• In contrast to the policy committee, the House School Aid Appropriations Subcommittee will not only be getting a new chair – Rep. Aaron Miller (R-Sturgis) is term-limited – but could lose as many as half of its members between turnover and people moving into leadership positions. This could mean a much steeper learning curve for members during the 2021-22 budget process, which is going to be a tough budget year given current economic projections.

State Senate

Sen. Peter MacGregor (R-Rockford) won his race for Kent County Treasurer, and Sen. Pete Lucido (R-Shelby Twp.) won his race for Macomb County Prosecutor. They will vacate their Senate seats starting next year and will leave the Republicans with a 20-16 majority until there is a special election to fill those seats.

When the special election happens, we fully expect current House members to run for the vacated seats. In particular, Rep. Pamela Hornberger (R-Chesterfield Twp.), will be eligible to run for Sen. Lucido's seat if she chooses to do so. Regardless of who runs, any House members elected to the Senate in a special election would, in turn, create vacancies in the House, thus necessitating more special elections. In other words, there could be a rousing game of electoral musical chairs in our future.

State Board of Education

Former State Representative Ellen Cogen Lipton and Jason Strayhorn won the two open seats on the State Board of Education. Democrats will continue to hold a 6-2 majority on the board, though the interplay with these new members could be interesting. Representative Lipton, in particular, was formerly the minority vice chair of the Education Committee when she served in the State House and has a history of working across the aisle with current Republican State Board of Education member Tom McMillin, which could create an interesting dynamic.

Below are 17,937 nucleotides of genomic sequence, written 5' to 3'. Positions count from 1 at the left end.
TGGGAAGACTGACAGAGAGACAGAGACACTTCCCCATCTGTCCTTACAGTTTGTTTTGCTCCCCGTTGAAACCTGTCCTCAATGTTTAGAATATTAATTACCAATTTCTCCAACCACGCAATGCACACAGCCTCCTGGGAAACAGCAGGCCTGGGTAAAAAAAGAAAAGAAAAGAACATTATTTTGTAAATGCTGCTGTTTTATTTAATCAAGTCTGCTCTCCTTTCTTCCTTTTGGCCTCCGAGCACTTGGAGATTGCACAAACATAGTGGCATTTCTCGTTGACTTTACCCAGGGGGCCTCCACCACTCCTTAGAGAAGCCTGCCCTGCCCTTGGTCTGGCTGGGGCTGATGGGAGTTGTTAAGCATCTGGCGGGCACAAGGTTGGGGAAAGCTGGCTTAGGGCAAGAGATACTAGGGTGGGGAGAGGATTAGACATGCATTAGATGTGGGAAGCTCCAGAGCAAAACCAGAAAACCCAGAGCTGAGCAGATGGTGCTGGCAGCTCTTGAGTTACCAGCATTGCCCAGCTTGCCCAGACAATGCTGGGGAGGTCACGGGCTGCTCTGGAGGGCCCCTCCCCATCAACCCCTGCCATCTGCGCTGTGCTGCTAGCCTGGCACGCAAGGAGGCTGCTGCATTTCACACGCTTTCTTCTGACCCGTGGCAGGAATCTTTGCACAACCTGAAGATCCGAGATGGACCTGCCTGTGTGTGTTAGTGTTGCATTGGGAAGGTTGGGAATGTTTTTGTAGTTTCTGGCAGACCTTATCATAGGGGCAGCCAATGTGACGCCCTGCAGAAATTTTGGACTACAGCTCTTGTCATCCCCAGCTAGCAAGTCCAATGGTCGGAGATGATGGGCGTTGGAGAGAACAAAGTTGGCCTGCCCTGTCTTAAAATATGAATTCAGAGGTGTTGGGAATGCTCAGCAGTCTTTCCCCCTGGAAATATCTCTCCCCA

State Supreme Court

Elizabeth Welch and Chief Justice Bridget Mary McCormack won their races for the Michigan State Supreme Court. Justices who were nominated by the Democratic party will have a 4-3 majority on the court when the newly elected Welch is seated. Since this is the same court that recently decided on things like the Governor's emergency powers and which will hear oral arguments on this month (November 10) in a case about Michigan's law prohibiting the allocation of public dollars to non-public schools, the shift in power on the court has direct and important implications for schools.

School Bond Issues

Six school districts held qualified school bond elections on Tuesday and all of them passed. Congratulations to all of these districts, especially for managing to pass a bond issue amid all the election noise! Here's a list of the successful districts:

  • Charlotte Public Schools (0 mill increase) - $36,000,000 (3rd attempt)
  • Eaton Rapids Public Schools (0 mill increase) - $45,175,000 (1st attempt)
  • Elk Rapids Public Schools (1.63 mill increase) - $49,995,000 (1st attempt)
  • Godfrey Lee Public Schools (1.67 mill increase) - $17,790,000 (1st attempt)
  • Linden Community Schools (.39 mill increase) - $55,000,000 (1st attempt)
  • Saginaw City School District (7.00 mill increase) - $99,950,000 (1st attempt)